I is for Informal

| April 15, 2014

This semester I have taken an “Informal Science Education” class held at the American Museum of Natural History. For one of my assignments, I had to engage in an activity which would allow me to experience teaching/learning interactions in a setting outside of the formal classroom boundaries. I chose to volunteer as an educator for a workshop on neurotoxins, held in the Genetics and Anthropology lab of the museum during Brain Awareness Week. The purpose of this workshop was to teach the audience about the effects of toxins on the nervous system and how this might translate into useful medical applications. This experience was an extremely valuable one in terms of understanding the advantages informal education has over its more formal, classroom-based counterpart. The most evident one is that it allows interactions with people who are already intrinsically motivated to learn about that particular subject, as they supposedly personally chose to attend the event. In addition, the more flexible format allows you to experiment with novel teaching methods and techniques. However, while the efficiency of formal teaching practice is relatively easier to evaluate (standardized testing based on curriculum content), the assessment of such informal methods represents a substantial challenge. Some ways of assessing this include the administration of questionnaires and surveys in order to obtain feedback from the “users”. Another valuable measure is attendance (are more people participating to the event over time?). With regards to my experience, I took the time to ask other educators who were volunteering what were the most frequently asked questions posed by the audience. This provided me with great insights into what motivates people to engage in learning processes, what are their major interests and how activities can be modified in order to fit the needs of the public.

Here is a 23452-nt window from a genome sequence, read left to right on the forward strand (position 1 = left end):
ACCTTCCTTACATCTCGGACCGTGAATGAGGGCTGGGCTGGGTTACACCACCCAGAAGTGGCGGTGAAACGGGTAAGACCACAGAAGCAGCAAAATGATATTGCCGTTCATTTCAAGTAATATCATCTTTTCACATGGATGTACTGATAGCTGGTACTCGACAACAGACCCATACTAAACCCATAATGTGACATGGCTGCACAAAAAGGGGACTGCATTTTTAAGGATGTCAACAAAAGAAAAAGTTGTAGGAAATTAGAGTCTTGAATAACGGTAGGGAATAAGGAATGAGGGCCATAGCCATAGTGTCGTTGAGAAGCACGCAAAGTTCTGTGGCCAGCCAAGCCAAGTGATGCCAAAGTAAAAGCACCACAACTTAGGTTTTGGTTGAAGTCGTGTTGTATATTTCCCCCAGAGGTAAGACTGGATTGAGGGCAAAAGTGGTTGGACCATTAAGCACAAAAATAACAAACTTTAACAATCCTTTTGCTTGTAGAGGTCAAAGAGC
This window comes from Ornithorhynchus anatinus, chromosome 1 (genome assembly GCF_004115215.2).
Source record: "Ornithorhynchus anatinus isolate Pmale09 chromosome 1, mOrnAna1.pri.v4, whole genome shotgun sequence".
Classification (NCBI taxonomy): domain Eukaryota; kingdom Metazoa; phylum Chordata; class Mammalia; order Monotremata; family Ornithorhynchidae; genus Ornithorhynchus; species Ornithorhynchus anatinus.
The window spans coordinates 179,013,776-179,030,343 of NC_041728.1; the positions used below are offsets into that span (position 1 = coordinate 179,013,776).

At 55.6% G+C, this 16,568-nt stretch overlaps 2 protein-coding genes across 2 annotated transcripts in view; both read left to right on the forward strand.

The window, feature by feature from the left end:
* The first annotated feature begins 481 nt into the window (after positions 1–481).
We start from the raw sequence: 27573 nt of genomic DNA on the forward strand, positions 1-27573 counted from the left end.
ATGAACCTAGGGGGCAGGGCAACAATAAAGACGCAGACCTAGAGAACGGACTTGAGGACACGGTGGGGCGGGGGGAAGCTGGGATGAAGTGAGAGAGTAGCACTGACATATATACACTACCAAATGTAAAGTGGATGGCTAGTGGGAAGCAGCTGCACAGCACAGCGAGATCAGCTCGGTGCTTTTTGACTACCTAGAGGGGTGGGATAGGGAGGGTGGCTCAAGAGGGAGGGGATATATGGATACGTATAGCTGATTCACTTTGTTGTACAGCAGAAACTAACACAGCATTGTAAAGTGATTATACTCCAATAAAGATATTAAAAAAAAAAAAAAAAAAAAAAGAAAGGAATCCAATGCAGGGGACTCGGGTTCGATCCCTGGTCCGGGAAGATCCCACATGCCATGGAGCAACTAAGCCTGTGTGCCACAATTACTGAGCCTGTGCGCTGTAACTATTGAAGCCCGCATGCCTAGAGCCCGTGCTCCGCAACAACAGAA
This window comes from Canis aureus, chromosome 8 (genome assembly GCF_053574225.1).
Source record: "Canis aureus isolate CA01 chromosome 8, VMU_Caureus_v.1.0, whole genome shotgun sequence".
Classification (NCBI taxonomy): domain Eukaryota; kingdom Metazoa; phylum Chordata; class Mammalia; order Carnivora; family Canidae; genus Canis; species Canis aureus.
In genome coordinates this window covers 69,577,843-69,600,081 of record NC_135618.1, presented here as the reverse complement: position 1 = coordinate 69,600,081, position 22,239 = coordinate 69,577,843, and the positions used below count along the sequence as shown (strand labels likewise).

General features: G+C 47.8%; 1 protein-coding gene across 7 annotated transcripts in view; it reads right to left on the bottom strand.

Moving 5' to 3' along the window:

As statistics show that only about 5% of an American’s lifetime is spent in the classroom (Ref. Falk and Lynn., 2010), I believe the development of valid educational alternatives with which people can interact in the remaining 95% of the time is a priority.

Reference: “The 95 Percent Solution; School is not where most Americans learn most of their science” by John H. Falk and Lynn D. Dierking. American Scientist; p. 486-493, Volume 98, © 2010 Sigma Xi, The Scientific Research Society.